Wide Format Printing has grown up since it debuted in the early 1990s, when the Iris Graphics 3047 inkjet printer was the only machine being used for digital fine art photography. It was expensive to buy and expensive to maintain – and it could only produce short-lasting proofs.
Photographers and artists like rock icon Graham Nash, who saw the potential in this new solution, started looking for ways to make the prints long-lasting. Graham, along with his manager Mac Holbert, opened Nash Editions, which in 1999 became a beta testing site for the Epson Stylus Pro 9500, a ground-breaking large format printer capable of producing long-lasting prints on a variety of materials. By 2002, the quality and appearance issues associated with pigmented inks were being resolved by Epson and other industry leaders, like HP. With the final barriers to adoption – cost and quality – all but removed, the wide format print segment took off for textiles, packaging, home decor, and vehicle wrapping.
In its July 2020 report, amid the COVID-19 crisis, Report Linker forecast the Global Wide Format Printers Market will Reach $4 Billion by 2027 – up from original projections of $3.4 billion.
What began as a need to offset a shortage of critical medical PPE, has led to large format print providers helping businesses open safely and in accordance with new social distancing guidelines. They’re producing face shields, protective barriers, floor graphics, signage and more – and re-inventing themselves to attack new markets – and new revenue streams.
One such company is Pennsylvania-based Ace Designs. Prior to the pandemic, they specialized in visual merchandising, picture framing, and display needs. When they were declared an essential service, the entire company went to work manufacturing and donating over 10,000 face shields to local hospitals, nursing homes and frontline workers. Even furloughed employees gave up their time to lend a hand. Their goal: to help everyone they can at this time.
If you visit their website today, you will not see production equipment, printing presses, or anything that even remotely resembles a print shop. Instead, you’ll see statements like: “Do good!”; “Be Well!”; and “Together we can do anything!”. The company’s VP of Awesome, Sheri Roberts, shared how they made the shift from being 95% retail-focused, to being safety-focused – with a line of social distancing solutions spanning curbside pickup graphics, glove & mask disposal boxes, and custom printed plexi faces (ears optional).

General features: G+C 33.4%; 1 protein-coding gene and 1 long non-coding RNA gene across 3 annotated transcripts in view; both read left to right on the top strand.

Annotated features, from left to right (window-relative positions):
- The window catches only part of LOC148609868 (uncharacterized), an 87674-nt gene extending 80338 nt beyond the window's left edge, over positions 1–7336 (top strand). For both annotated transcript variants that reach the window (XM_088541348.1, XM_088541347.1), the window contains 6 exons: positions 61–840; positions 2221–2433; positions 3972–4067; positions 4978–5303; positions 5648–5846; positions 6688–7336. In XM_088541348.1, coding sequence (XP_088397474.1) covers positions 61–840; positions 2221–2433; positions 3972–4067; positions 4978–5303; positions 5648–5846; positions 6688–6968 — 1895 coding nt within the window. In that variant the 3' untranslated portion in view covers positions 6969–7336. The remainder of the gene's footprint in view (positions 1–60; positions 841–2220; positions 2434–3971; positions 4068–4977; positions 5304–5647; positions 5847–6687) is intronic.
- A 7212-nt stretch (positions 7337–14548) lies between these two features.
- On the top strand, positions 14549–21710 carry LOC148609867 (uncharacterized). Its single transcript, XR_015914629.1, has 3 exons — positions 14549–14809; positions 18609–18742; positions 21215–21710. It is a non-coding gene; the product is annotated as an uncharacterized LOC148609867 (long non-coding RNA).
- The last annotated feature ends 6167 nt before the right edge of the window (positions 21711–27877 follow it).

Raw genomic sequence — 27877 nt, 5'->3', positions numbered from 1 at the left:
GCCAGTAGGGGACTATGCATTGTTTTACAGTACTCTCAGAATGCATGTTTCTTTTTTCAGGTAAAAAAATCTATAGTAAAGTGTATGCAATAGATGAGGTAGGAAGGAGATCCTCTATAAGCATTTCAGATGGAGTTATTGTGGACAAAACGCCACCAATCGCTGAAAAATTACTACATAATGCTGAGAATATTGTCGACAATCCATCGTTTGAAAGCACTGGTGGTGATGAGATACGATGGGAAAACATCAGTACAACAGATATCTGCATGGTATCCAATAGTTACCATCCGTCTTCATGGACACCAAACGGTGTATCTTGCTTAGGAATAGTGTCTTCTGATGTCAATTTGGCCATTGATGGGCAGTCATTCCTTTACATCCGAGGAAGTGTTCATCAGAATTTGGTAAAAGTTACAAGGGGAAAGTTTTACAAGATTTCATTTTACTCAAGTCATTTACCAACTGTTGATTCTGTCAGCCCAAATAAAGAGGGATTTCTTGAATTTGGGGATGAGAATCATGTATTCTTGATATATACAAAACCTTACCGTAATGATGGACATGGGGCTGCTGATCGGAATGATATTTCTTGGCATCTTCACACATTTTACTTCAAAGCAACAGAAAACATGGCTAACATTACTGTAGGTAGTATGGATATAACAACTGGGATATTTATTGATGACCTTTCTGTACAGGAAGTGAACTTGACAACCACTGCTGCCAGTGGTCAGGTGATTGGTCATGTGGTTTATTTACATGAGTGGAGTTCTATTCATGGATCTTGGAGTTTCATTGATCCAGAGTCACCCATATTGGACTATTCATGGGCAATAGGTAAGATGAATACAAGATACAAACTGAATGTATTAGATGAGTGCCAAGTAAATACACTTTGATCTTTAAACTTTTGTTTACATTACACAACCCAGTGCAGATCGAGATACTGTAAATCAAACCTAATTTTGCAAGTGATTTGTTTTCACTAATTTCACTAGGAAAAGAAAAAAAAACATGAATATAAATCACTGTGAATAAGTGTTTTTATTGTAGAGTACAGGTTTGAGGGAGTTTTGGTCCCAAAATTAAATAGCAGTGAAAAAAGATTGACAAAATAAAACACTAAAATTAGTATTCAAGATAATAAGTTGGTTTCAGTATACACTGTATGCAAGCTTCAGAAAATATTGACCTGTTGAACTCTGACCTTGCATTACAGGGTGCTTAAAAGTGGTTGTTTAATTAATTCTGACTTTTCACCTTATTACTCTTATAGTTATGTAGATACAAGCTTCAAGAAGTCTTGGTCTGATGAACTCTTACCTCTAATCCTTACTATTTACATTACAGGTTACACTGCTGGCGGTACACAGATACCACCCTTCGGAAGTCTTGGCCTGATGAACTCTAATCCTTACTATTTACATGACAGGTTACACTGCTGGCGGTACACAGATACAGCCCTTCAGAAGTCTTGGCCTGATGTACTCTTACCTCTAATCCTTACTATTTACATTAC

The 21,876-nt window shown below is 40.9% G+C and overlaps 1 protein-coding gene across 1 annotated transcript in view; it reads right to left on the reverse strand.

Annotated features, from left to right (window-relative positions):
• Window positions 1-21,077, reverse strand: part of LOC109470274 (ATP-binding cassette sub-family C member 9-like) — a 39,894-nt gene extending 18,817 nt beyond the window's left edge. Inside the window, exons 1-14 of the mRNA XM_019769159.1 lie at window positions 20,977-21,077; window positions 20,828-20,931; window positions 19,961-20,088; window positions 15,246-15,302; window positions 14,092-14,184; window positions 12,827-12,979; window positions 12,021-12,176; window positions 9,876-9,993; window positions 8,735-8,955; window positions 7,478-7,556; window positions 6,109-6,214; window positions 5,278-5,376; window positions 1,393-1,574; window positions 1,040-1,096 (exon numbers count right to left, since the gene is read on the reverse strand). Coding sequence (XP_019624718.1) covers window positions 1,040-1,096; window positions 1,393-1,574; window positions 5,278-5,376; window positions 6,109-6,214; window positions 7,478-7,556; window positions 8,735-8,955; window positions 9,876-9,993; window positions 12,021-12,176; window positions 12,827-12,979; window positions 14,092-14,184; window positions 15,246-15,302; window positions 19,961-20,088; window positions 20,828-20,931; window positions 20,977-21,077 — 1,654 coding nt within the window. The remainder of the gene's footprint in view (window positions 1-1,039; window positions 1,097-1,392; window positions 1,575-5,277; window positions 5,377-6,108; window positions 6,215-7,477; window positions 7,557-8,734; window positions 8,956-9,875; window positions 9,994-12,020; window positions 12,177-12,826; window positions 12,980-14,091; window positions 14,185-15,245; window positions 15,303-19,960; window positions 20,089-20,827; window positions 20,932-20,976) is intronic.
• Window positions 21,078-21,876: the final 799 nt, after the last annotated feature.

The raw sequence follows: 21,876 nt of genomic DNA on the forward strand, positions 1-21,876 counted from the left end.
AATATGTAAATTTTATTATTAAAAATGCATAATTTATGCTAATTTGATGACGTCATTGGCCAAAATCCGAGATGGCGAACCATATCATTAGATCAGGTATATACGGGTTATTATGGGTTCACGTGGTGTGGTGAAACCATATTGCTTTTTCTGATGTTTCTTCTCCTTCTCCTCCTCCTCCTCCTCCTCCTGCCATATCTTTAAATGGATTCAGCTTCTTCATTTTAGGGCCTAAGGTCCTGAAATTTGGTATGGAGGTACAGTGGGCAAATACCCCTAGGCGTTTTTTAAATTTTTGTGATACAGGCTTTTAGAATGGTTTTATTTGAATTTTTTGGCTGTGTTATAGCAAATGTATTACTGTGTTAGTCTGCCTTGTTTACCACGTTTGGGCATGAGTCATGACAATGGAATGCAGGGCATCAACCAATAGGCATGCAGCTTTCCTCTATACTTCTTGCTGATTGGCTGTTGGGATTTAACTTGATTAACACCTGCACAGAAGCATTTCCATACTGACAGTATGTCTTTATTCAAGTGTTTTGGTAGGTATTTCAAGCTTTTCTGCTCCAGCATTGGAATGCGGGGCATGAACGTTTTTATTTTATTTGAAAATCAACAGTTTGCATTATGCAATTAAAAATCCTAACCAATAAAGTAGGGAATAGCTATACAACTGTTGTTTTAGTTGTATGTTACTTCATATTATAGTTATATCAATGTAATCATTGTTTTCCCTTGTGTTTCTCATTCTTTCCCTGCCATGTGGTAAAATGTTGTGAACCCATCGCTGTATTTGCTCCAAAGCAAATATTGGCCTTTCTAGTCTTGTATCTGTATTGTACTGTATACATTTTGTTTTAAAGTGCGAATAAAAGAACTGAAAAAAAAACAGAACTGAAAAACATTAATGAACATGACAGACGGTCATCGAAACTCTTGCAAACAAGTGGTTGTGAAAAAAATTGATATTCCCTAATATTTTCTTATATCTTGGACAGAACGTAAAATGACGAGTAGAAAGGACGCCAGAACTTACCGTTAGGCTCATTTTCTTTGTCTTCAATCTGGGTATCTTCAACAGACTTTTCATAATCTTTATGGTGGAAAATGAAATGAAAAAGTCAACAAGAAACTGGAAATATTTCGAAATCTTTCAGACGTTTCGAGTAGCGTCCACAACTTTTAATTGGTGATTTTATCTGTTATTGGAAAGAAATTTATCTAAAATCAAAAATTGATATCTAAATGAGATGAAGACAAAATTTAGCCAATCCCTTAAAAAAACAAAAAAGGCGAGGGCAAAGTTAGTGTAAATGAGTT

She admits the company recognized quickly that they needed to take a step back, look at what they did really well, and use that as a foundation to re-invent themselves. After they re-tooled their manufacturing equipment to produce essential PPE, they did what they do best: they looked for ways to break it. Sheri had learned that pushing equipment to the max is like red-lining a car – it’s the only way to see just how far you can go. Then they revamped their homepage and began building solutions that not only served a purpose, but provided a relief from the “icky virus graphics” that everyone else was doing.
The company continues to innovate creative solutions that keep people safe and healthy. They produced 4,000 lawn signs for graduations and discovered ways to make cost-effective, custom one-offs. Coupled with the success of their new line of safety solutions, the company is getting ready to launch a direct to consumer line of business – complete with a revamped e-commerce website.
When I asked Sheri what advice she’d give other printers in the space she puts it simply: “Get out of your head.” Other tips include:
Armed with innovation, re-invention and creativity (seasonal floor graphics anyone?) wide-format printers can keep the revenue taps flowing – and tap into a 4 billion-dollar market opportunity.
#Innovation #Reinvention #Creativity #SocialDistancing #WideFormatPrint #Print #Printers #Marketing #Tips #Strategy #Revenue #Sales #AceDesigns #B2B
Portions of this article were published with permission in Graphic Arts Magazine.
Image credit: Pixabay